Known for his resiliency, kindness, sense of humor and knowledge of the game, former BYU basketball coach Tony Ingle, 68, died Monday.
According to his son, Izzy, basketball coach at Timpanogos High, Ingle contracted COVID-19 in December 2020. Izzy announced the news of his father’s passing on Twitter.
“It’s with a shattered heart I post this. My dad, Coach Tony Ingle passed away tonight. I’m so blessed to have had such an amazing father & example throughout my life!! I love you dad!! I already miss you!! Thanks to everyone who has prayed for our family during this tough time.”
It’s with a shattered heart I post this. My dad, Coach Tony Ingle passed away tonight. I’m so blessed to have had such an amazing father & example throughout my life!! I love you dad!! I already miss you!!— Izzy Ingle (@Coach_IzzyIngle) January 19, 2021
Thanks to everyone who has prayed for our family during this tough time. pic.twitter.com/7J4ejDsIof
Izzy said last week that his father had been sedated and placed on a ventilator.
Tony Ingle served as an assistant coach at BYU from 1989-1996, and was the interim head coach for the Cougars in 1996-97. Ingle was promoted after Roger Reid was fired and he inherited a team with a 1-6 record. BYU finished 0-19 under Ingle, as he carried the burden of a 1-25 mark on his resume.
When the school hired Steve Cleveland in March 1997, Ingle was not retained. At the time, Ingle insisted that he wanted to be a head coach again someday.
“I was always successful when I was in charge,” he said in 1997. “I was an assistant for 71⁄2 years (at BYU). I stayed in the background. I was loyal. No one knew me. Then all of a sudden, people are saying, ‘Who is this guy, I sort of like him.’ I was climbing the ladder till I came here. I came here so I could become a Division I coach. Then I found out no assistant has ever left BYU to become a Division I coach.”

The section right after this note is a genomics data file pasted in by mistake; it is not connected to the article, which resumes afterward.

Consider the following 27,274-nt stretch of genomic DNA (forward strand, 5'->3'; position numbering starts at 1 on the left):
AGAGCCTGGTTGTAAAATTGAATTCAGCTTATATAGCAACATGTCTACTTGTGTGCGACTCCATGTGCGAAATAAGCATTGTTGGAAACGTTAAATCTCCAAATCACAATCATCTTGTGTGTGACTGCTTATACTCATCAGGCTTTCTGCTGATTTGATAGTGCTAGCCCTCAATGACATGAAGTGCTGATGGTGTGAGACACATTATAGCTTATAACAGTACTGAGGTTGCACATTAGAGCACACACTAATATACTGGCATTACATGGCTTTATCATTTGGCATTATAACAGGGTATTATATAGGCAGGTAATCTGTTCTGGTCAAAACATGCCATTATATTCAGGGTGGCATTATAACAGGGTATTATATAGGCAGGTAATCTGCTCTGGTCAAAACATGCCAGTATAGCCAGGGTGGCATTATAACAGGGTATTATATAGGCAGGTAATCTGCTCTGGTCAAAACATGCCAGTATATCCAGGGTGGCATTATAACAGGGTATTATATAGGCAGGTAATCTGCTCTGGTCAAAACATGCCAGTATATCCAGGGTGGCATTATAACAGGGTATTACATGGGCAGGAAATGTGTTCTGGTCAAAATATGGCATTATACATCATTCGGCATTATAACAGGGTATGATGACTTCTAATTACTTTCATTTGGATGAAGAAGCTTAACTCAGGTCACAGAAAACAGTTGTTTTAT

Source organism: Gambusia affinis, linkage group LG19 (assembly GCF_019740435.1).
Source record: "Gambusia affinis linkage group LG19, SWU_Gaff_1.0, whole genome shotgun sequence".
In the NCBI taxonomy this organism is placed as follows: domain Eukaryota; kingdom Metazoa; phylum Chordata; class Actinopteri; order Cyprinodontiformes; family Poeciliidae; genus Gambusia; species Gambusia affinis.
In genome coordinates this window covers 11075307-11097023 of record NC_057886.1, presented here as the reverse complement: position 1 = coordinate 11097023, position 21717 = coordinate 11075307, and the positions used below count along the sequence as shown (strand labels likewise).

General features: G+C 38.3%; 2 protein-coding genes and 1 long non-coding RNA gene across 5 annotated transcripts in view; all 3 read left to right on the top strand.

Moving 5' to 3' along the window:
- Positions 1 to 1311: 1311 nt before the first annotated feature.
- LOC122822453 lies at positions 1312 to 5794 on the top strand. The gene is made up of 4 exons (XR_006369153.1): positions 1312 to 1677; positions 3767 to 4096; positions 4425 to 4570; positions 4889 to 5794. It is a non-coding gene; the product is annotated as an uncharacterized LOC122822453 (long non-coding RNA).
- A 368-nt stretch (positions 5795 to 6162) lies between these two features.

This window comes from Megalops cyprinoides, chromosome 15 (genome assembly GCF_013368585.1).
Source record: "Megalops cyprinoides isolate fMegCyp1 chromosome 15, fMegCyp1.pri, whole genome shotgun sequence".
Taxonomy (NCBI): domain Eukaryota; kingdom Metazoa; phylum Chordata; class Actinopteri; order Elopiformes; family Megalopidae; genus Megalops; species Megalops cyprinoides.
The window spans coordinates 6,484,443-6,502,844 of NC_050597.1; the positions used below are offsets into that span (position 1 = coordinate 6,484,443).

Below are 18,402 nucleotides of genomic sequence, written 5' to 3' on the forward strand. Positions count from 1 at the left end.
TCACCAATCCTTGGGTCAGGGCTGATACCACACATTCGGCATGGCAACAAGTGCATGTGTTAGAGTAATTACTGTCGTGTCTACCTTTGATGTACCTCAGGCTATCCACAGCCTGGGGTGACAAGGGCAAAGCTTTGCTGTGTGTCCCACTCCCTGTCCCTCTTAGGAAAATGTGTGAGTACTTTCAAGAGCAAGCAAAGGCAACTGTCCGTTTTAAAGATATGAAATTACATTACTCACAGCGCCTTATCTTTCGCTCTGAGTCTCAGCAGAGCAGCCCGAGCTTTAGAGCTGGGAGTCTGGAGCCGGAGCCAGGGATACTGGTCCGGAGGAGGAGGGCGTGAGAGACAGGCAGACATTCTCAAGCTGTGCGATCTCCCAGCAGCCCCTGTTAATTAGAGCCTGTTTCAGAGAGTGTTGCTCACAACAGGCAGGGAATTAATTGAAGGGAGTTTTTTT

After being out of coaching for three years, spending two of those years as a scout for the Utah Jazz, Ingle was hired by Kennesaw State in 2000.
In 2004, Ingle led Kennesaw State to the NCAA Division II championship. Then in 2015, Ingle guided Dalton State to an NAIA Division I national championship. He also earned Division II and NAIA national coach of the year honors, respectively, after those seasons.
Ingle spent 11 seasons at Kennesaw State and five at Dalton State. He finished his career with a 140-99 record. Ingle retired from coaching in August 2018.
“You’re branded a loser,” Ingle said in 2017 about his career after BYU. “It’s a tough thing to carry with you. I’d like to think I’ve shown I can win.”
Tributes to Ingle poured in on social media not long after news of his death.
“We mourn the passing of Coach Tony Ingle. Among his sayings was ‘Enthusiasm has no age,’ and his optimistic and happy nature was a true constant,” wrote Voice of the Cougars, Greg Wrubell. “Tony’s oft-shared advice resonates deeply tonight: ‘Life is short, serious and frail; learn from it, laugh at it and live it well.’”
“I was crushed to hear that Coach Ingle passed last night,” wrote former BYU basketball player Kevin Nixon. “Forever grateful that he took this Iowa kid under his arm at BYU and helped me through some tough times. I loved him and already miss him. Much love to his family. Thank you for sharing him with us!”
“I’m devastated to hear of the passing of Tony Ingle. Truly one of the finest men I’ve ever known,” wrote former BYU player and BYU radio analyst Mark Durrant. “Certainly the most unique. I’ve never laughed harder than with Coach. He taught me basketball, but so much more. Simply a glorious man. My love and prayers to his wonderful family.”
“One of life’s great gems. I had the honor to call his 2004 Div II Basketball Championship at Kennesaw St. on CBS,” wrote Craig Bolerjack, Utah Jazz play-by-play announcer. “What a joyful moment it was for him. Smiles and tears. One of his great lines “It’s a three”....God Bless. Prayers to the Ingle Family.”
“I am so grateful that I knew Tony Ingle, and he blessed my life. My prayers are with his family at this time,” said former BYU assistant Tim LaComb. “He was a warrior in life. I am grateful for all I learned from him. Rest peacefully Coach.”
Ingle was born June 11, 1952, and grew up in Georgia, and starred at North Whitfield High. As a coach, Ingle led Gordon State College to the 1988 NJCAA Region XVII championship game. He followed that up by taking the head coaching job at the University of Alabama in Huntsville, where he spent one season. A member of The Church of Jesus Christ of Latter-day Saints, Ingle arrived at BYU in 1989 when Reid hired him to join his staff.
Ingle wrote his autobiography in 2009, “I Don’t Mind Hitting the Bottom, I Just Hate Dragging.”
Ingle is survived by his wife, Jeanne, five children and five grandchildren.